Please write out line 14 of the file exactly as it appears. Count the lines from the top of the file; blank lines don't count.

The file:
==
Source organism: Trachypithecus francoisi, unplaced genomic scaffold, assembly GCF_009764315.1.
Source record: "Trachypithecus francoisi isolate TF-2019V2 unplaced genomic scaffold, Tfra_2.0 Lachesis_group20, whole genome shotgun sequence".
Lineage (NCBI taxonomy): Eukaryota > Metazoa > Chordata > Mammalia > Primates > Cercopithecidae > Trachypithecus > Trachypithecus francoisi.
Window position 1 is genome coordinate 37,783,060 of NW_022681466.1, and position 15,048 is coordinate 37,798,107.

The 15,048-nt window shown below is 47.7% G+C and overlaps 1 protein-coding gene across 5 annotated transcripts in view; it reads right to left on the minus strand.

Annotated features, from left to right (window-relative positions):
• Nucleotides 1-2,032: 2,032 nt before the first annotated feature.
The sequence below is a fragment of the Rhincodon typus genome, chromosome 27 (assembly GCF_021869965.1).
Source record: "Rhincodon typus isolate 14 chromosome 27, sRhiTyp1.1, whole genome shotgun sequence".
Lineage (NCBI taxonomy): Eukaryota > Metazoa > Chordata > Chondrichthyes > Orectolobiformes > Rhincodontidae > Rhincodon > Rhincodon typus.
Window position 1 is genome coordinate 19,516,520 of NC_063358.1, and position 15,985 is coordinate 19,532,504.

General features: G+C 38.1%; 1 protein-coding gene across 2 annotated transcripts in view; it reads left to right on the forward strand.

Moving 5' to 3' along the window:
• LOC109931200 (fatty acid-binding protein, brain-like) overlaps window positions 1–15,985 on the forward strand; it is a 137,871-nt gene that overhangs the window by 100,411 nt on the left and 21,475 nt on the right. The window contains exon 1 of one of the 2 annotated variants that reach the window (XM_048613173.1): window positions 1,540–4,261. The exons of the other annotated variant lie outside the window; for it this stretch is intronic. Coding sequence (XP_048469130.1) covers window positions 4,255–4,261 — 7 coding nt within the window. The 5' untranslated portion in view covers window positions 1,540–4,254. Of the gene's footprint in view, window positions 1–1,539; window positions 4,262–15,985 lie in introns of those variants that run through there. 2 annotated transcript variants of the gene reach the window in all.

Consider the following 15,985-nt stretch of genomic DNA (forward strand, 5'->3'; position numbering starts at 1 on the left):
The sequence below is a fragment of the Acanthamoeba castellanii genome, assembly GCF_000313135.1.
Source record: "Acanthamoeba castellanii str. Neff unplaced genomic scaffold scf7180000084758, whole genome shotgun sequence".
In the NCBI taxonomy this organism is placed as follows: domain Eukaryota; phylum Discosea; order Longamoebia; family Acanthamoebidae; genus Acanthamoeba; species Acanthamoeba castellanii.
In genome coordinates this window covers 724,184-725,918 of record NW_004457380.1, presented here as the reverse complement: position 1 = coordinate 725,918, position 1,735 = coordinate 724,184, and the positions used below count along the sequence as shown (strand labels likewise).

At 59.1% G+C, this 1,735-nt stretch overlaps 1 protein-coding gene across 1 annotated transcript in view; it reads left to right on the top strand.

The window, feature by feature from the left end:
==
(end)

• LOC109931200 (fatty acid-binding protein, brain-like) overlaps window positions 1–15,985 on the forward strand; it is a 137,871-nt gene that overhangs the window by 100,411 nt on the left and 21,475 nt on the right. The window contains exon 1 of one of the 2 annotated variants that reach the window (XM_048613173.1): window positions 1,540–4,261. The exons of the other annotated variant lie outside the window; for it this stretch is intronic. Coding sequence (XP_048469130.1) covers window positions 4,255–4,261 — 7 coding nt within the window. The 5' untranslated portion in view covers window positions 1,540–4,254. Of the gene's footprint in view, window positions 1–1,539; window positions 4,262–15,985 lie in introns of those variants that run through there. 2 annotated transcript variants of the gene reach the window in all.